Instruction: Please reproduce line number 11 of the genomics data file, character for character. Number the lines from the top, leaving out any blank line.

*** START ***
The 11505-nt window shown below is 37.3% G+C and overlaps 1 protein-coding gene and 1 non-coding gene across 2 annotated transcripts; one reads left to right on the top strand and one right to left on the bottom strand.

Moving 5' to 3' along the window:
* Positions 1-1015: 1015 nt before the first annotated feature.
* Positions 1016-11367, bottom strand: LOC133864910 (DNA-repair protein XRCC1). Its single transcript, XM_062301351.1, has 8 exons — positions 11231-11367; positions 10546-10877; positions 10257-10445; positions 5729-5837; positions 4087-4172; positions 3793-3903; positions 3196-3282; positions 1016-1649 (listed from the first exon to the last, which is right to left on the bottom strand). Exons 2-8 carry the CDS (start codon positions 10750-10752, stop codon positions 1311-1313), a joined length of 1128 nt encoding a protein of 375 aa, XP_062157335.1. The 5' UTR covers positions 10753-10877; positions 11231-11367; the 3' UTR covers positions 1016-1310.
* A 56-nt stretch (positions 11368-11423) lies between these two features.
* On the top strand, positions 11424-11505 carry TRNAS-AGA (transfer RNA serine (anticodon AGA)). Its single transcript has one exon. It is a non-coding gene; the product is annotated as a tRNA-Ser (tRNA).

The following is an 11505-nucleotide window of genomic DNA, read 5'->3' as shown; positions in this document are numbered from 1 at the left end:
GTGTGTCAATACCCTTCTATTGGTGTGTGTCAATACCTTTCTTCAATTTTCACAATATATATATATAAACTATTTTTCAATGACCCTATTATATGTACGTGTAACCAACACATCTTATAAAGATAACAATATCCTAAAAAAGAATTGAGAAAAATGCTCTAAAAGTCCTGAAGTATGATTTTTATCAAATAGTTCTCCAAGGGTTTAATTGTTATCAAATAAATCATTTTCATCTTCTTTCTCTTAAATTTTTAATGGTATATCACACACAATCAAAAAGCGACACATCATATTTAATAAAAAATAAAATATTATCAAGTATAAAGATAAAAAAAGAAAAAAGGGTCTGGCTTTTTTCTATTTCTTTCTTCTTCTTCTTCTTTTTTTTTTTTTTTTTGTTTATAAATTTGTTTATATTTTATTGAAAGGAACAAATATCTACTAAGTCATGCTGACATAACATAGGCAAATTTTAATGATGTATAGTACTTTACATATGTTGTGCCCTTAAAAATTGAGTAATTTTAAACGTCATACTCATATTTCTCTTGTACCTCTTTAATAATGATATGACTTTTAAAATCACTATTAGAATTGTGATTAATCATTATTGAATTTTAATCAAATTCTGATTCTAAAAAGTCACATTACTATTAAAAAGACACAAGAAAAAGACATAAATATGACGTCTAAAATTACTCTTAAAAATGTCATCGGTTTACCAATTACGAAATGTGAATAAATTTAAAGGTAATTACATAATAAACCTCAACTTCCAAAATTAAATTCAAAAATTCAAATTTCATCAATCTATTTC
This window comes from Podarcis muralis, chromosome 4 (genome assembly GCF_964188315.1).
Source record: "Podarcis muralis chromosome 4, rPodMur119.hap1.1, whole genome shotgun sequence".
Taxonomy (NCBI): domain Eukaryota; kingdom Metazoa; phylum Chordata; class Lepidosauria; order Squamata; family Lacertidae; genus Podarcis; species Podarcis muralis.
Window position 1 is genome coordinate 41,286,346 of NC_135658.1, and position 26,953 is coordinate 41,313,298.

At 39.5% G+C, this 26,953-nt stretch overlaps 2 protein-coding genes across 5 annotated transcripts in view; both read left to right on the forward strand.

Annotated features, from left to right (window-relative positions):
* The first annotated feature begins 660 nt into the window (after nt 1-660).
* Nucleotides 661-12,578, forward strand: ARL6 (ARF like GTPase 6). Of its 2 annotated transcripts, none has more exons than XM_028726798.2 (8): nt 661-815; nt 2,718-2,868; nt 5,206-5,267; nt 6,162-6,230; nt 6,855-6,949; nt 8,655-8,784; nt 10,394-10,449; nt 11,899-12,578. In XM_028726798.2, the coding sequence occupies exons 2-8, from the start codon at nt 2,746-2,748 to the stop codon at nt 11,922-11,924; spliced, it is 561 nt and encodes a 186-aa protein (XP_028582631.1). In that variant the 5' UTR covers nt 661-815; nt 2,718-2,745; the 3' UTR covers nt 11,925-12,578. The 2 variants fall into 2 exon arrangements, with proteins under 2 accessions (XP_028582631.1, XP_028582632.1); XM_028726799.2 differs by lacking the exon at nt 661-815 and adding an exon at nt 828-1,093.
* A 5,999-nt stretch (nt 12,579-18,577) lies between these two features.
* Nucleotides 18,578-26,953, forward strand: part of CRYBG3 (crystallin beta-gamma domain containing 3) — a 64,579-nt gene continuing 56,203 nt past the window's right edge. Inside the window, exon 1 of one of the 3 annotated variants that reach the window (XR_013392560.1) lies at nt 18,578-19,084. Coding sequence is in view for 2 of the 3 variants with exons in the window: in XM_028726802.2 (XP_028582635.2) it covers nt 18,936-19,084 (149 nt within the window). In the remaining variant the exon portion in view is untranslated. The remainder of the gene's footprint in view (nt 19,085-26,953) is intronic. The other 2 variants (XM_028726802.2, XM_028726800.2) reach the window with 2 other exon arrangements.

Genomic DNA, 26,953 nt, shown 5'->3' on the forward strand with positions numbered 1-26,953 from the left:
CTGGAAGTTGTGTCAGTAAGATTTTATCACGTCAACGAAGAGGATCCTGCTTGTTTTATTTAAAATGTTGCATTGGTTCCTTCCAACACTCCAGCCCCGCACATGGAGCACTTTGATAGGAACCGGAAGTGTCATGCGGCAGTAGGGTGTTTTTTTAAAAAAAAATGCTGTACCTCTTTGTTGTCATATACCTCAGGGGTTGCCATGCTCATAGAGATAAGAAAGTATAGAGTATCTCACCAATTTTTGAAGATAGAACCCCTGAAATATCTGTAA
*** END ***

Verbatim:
Taxonomy (NCBI): domain Eukaryota; kingdom Metazoa; phylum Chordata; class Lepidosauria; order Squamata; family Lacertidae; genus Podarcis; species Podarcis muralis.